Determining the correct angles for the spindle holes in the seat blank and the top crest is an important step that impacts the aesthetics, comfort, and strength of the rocking chair. I plan to make a total of 14 (a pair for each of my kids and stepkids) of these rocking chairs over the years and production repeatability is another goal.
I used a diagram from the Thos. Moser web site to get an idea of the possible angles of the holes in the seat blank. I made a scrap top crest with the deisred curve. I then enlisted my wife’s help and held some spindles in place to confirm the angles. I then committed and drilled the middle six holes in the blank and the scrap top crest. This provided a means to hold the top crest in place while I fiddled with the more complex outer holes. At this point, I felt confident that I had the correct angles for the seat blank holes and drilled them (with a drill press) in the first seat blank. I then used that blank to build my seat template.
Trace the outline of the seat blank onto some scrap plywood. Screw some scrap 8/4 hardwood onto the plywood around its perimeter. (The harder the wood the better since you will use this as a drilling guide for future projects.) Clamp the bottom of this assembly to the top of the first seat blank. Use the holes of the original seat blank as a guide and drill through them, from the bottom, into the template. After drilling all 20 holes, you have a jig/template that will exactly duplicate the holes in your original seat blank.
Trace and cut out a second seat blank. Clamp the drilling template to the top of the seat blank and a scrap piece of plywood to the bottom. The scrap of plywood will minimize slintering as your drill bit passes through the bottom of the new seat blank. Label your drilling template in some way to ensure you always orient the contact face of the jig correctly to the top of the new seat blank. All holes are drilled through the top of the jig/template into the top of the seat blank.
Two of the spindle holes land near the rear leg hole. Use a piece of tape to stop the hole prior to entering the rear leg hole.
Here is the second seat blank with 20 spindle holes drilled accurately with only a hand drill and a clever jig! Many of these holes are compound angles. It is easy to get these angles drilled backwards when using the drill press on the original blank. It’s real mind bender! However, when the jig is clamped to the blank correctly, subsequent seat blanks are flawless and capable of being drilled in 10 minutes!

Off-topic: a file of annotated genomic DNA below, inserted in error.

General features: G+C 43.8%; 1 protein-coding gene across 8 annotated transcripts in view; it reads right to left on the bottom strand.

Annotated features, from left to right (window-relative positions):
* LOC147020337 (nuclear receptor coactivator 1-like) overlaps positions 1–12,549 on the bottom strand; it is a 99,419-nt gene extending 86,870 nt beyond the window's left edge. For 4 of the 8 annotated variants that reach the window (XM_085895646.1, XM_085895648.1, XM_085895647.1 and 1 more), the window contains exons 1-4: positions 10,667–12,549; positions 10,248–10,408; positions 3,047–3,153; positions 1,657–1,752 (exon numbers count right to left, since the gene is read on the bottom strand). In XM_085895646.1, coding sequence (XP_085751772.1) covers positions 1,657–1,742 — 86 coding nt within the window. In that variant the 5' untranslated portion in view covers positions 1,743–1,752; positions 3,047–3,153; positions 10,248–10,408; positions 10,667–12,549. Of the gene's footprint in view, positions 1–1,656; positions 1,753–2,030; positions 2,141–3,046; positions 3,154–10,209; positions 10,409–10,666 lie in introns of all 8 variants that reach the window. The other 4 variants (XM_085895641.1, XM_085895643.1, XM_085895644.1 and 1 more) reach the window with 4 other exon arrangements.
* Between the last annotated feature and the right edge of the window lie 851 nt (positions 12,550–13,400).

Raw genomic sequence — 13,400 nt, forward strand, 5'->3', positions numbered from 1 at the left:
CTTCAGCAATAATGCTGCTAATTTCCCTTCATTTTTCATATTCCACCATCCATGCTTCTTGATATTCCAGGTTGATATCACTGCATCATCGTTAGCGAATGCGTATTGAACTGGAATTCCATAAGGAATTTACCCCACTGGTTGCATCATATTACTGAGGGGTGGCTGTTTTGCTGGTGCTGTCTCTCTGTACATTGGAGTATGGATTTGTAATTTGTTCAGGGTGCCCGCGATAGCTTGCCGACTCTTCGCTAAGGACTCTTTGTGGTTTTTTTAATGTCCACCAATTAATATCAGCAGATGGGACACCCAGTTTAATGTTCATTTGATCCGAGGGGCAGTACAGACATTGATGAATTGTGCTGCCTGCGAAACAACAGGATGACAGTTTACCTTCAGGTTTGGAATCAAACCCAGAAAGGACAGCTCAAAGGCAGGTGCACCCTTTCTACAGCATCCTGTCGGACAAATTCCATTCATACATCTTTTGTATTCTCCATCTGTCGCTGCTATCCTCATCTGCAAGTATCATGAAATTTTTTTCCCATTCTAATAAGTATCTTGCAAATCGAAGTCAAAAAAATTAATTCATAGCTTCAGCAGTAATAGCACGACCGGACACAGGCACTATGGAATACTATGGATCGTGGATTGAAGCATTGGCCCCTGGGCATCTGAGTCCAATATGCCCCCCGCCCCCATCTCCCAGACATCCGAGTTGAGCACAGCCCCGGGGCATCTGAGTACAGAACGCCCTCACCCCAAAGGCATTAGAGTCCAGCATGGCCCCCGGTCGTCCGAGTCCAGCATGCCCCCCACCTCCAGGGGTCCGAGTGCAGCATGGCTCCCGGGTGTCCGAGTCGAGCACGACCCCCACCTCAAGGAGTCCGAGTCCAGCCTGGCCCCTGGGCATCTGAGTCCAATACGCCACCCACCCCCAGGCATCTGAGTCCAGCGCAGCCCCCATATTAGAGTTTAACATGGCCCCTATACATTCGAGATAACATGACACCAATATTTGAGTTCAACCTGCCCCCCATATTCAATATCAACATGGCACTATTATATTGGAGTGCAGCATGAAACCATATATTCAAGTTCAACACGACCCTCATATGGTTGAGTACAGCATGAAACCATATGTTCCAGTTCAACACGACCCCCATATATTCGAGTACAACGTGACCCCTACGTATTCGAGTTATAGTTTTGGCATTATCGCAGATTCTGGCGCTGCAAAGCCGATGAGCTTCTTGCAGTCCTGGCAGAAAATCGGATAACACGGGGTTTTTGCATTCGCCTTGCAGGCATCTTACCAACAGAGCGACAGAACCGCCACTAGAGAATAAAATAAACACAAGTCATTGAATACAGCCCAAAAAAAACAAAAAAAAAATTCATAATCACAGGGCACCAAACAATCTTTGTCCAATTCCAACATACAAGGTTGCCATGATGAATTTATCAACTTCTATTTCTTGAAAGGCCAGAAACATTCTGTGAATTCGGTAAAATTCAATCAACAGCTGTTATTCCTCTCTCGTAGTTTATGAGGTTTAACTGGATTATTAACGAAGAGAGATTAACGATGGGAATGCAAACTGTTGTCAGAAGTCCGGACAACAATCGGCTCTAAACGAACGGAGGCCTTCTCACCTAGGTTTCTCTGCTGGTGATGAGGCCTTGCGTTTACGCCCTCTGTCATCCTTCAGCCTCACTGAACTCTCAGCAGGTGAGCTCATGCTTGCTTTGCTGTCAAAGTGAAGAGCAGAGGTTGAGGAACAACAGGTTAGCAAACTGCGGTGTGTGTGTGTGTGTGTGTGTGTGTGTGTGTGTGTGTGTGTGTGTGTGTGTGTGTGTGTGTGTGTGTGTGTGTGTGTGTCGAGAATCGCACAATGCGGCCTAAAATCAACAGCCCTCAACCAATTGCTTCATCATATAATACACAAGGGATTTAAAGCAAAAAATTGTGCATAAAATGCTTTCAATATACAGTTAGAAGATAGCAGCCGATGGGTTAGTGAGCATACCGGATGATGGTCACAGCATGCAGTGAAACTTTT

The procedure to drill the top crest holes is very similar to the seat blank. I used 2×4 scrap for experimental top crests. I determined the correct spindle hole angles on the fourth prototype. I tried different approaches and finally was able to visualize good compound angles for the outermost spindles.
The spindle holes in the top crest don’t pass all the way through. Therefore, the holes are drilled from the bottom of the crest. The jig/template is created by clamping the bottom of the prototype to the top of the jig/template and drilling from the top of the prototype into the top of the jig.
Drilling through the prototype top crest into the jig/template. For final cuts into the top crest, the top of the jig will contact the bottom of the top crest. I label that surface “contact” on the jig to avoid confusion. I will tape the drill bit since all of the holes are stopped. The three outside holes are compound angles and if drilled too far, will penetrate the back of the top crest.
Here’s how the spindles lay in a well-fit top crest.
Here’s a rough idea of how the spindles fit together from the seat blank to the top crest. Please note that the bottom spindles in this picture have undersized 3/8” tenons sitting in 1/2” holes. The final product will have more tension and curves in the outer spindles. Forcing slight curvature in the outer spindles creates tension in the assembly and keeps the back from flexing excessively. This tension is created by slightly misaligning the spindle holes between the seat blank and the top crest. The tension and the resulting curves in the spindles don’t appear in this photo since the undersized tenons allow the base of the tenons to straighten out a bit. I must turn new spindles with 1/2” base tenons to see the final result!
-- Mark, Minnesota